This highway is about to get a lot more environmentally friendly. Check out I-90 in Washington.
"We wanted to find a project that both moved people and wildlife at the same time."
As part of a massive, nearly $1 billion highway project, Washington state will soon be home to one of the most wildlife-friendly roadways in the country.
Interstate 90 stretches across large swaths of the country, but it's the recent changes to the roadway in Washington that are making news — specifically, the steps being taken to accommodate regional wildlife.
Washington State Department of Transportation Assistant Regional Administrator for Construction and Development Brian White explained in a video for Conservation Northwest how they came about the idea of aiming for a truly wildlife-friendly approach, saying, "We wanted to find a project that both moved people and wildlife at the same time."
This year, the state completed Phase 1 of the project, including underpasses for animals such as deer and coyotes.
Located about an hour outside Seattle, the Gold Creek Bridges Undercrossing features a raised roadway, similar to a bridge over a waterway.
The local wildlife is then able to travel from one side of the interstate to the other without risking the safety of themselves or the drivers.
A number of other, smaller underpasses can also be found along the highway's path.
The next phase, which is currently under construction, will include the addition of overpasses designed for wildlife only.
There are several overpasses included in this phase — the largest of which is the Price/Noble Wildlife Overcrossing.
Wildlife overpasses look a lot like regular vehicle overpasses, with the exception of the "road" being replaced by trees, grass, and soil and the "cars" being replaced by deer and coyotes.
Why is this a good thing? It allows human expansion without making a negative effect on the environment any more severe than it needs to be.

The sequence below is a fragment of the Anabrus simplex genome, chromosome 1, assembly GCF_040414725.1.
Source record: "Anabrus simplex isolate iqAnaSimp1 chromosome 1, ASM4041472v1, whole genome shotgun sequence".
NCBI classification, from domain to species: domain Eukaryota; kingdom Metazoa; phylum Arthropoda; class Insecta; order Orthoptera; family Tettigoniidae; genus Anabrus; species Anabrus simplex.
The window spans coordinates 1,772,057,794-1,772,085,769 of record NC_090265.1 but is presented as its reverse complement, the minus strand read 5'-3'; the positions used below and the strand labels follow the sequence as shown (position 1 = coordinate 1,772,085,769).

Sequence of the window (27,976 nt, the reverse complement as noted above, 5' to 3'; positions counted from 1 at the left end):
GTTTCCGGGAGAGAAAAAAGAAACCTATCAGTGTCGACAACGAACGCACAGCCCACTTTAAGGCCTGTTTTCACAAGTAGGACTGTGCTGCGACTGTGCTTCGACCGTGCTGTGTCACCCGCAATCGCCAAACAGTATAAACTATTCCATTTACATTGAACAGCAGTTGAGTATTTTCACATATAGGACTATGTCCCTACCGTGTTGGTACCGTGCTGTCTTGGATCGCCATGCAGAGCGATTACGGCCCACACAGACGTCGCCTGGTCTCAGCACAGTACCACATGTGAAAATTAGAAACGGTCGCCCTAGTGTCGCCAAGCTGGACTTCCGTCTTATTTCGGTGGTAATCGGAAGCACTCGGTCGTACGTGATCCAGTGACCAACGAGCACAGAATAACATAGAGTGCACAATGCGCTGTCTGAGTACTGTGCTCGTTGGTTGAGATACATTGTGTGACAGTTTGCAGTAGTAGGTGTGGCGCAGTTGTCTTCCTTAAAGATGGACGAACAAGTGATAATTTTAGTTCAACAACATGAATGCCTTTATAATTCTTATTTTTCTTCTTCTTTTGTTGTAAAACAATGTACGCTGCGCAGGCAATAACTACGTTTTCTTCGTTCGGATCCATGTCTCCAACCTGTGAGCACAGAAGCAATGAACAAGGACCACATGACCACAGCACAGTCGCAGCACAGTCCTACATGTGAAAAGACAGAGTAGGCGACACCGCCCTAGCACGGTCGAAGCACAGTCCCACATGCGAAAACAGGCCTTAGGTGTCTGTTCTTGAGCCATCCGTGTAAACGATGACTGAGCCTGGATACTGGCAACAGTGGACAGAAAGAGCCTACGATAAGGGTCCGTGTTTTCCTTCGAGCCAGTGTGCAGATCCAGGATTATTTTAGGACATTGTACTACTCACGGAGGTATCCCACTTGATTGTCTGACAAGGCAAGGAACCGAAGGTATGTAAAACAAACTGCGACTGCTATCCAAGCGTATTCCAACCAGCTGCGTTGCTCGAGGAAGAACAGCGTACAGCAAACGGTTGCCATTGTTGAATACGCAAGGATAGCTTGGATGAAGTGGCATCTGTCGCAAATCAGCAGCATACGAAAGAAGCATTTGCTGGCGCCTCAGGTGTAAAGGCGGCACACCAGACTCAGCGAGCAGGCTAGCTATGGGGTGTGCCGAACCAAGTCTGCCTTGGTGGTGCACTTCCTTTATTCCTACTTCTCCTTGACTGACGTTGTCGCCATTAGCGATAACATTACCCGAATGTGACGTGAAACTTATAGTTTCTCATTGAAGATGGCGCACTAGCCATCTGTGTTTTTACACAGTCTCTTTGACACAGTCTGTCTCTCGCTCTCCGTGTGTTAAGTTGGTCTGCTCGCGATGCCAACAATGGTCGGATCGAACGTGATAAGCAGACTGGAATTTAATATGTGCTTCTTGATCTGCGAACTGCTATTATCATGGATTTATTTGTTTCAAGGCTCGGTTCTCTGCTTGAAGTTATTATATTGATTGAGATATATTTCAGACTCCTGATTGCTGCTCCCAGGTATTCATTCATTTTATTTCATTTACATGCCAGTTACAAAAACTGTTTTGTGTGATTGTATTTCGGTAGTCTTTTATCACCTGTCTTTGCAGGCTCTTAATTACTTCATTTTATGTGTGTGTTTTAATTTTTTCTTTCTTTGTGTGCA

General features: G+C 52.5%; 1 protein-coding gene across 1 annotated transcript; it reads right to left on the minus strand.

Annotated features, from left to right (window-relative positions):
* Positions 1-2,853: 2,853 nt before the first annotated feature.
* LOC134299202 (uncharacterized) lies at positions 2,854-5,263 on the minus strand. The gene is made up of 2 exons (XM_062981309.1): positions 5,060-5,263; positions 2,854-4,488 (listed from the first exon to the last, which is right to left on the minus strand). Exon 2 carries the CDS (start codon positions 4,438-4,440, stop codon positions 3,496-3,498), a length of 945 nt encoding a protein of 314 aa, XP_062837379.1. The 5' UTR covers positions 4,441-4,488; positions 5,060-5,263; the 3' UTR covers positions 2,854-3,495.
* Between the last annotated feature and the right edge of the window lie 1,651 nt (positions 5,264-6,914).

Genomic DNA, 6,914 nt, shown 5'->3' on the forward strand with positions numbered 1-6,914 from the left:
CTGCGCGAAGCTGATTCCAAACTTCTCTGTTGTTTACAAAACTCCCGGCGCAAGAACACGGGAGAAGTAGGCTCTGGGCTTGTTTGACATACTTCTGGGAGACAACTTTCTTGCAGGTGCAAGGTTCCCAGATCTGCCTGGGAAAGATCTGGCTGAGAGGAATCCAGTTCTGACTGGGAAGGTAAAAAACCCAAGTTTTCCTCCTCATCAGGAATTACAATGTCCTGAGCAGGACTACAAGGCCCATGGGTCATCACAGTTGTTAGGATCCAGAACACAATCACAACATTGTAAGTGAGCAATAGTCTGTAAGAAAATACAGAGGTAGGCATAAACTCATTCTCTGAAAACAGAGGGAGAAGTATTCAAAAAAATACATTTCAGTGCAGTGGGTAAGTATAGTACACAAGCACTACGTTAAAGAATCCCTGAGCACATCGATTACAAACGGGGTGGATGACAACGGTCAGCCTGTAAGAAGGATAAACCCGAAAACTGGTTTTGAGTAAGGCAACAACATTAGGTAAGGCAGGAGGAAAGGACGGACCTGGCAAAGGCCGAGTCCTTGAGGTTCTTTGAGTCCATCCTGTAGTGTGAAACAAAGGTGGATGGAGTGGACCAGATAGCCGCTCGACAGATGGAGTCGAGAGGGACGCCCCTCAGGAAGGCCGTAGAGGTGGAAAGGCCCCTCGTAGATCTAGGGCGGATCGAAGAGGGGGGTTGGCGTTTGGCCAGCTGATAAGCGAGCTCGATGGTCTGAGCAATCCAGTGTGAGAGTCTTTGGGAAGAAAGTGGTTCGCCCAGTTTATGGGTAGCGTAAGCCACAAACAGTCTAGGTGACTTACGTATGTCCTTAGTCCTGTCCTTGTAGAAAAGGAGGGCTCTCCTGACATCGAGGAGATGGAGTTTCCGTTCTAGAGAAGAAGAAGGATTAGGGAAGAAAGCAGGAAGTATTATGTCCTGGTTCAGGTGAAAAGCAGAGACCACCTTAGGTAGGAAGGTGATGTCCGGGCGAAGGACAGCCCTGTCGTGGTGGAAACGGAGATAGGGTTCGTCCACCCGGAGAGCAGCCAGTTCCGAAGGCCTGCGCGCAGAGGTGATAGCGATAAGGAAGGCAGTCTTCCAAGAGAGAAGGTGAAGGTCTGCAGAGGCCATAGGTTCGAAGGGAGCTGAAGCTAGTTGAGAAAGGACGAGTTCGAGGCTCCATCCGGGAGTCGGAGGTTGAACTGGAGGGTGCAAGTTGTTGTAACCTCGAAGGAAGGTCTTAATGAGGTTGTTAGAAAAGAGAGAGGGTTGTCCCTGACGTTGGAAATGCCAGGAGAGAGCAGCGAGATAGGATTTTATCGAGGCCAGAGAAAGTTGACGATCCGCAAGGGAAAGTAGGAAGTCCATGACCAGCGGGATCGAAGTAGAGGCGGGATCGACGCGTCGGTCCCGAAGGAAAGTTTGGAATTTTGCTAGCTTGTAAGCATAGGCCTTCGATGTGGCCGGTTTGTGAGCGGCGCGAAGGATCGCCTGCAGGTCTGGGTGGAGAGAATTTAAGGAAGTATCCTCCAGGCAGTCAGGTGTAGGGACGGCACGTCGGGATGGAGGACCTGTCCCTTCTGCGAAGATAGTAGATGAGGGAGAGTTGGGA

Any sort of human-made structure is bound to have an effect on wildlife and the environment, but steps like these can help minimize the harm caused.
As the Seattle Times notes, some animals local to the area — such as cougars and bears — require large territories. Additionally, animals at risk for extinction benefit from not becoming separated from potential mates by a highway.
Financially, it's more cost-effective than you might think.
When you factor in collisions that happen as the result of wildlife trying to pass across highways, at least one report suggests that the added cost of building overpasses and underpasses may actually be a better long-term financial solution.
That is to say, yes, it's expensive to build these features into the larger project. At the same time, if it makes for fewer collisions and an improved relationship with the local environment, it really just makes sense.
Check out the Washington State Department of Transportation's simulation of the project's design below:
It'd be great to see more state infrastructure projects take on the kind of environment-conscious approach WSDOT is taking with their I-90 renovation.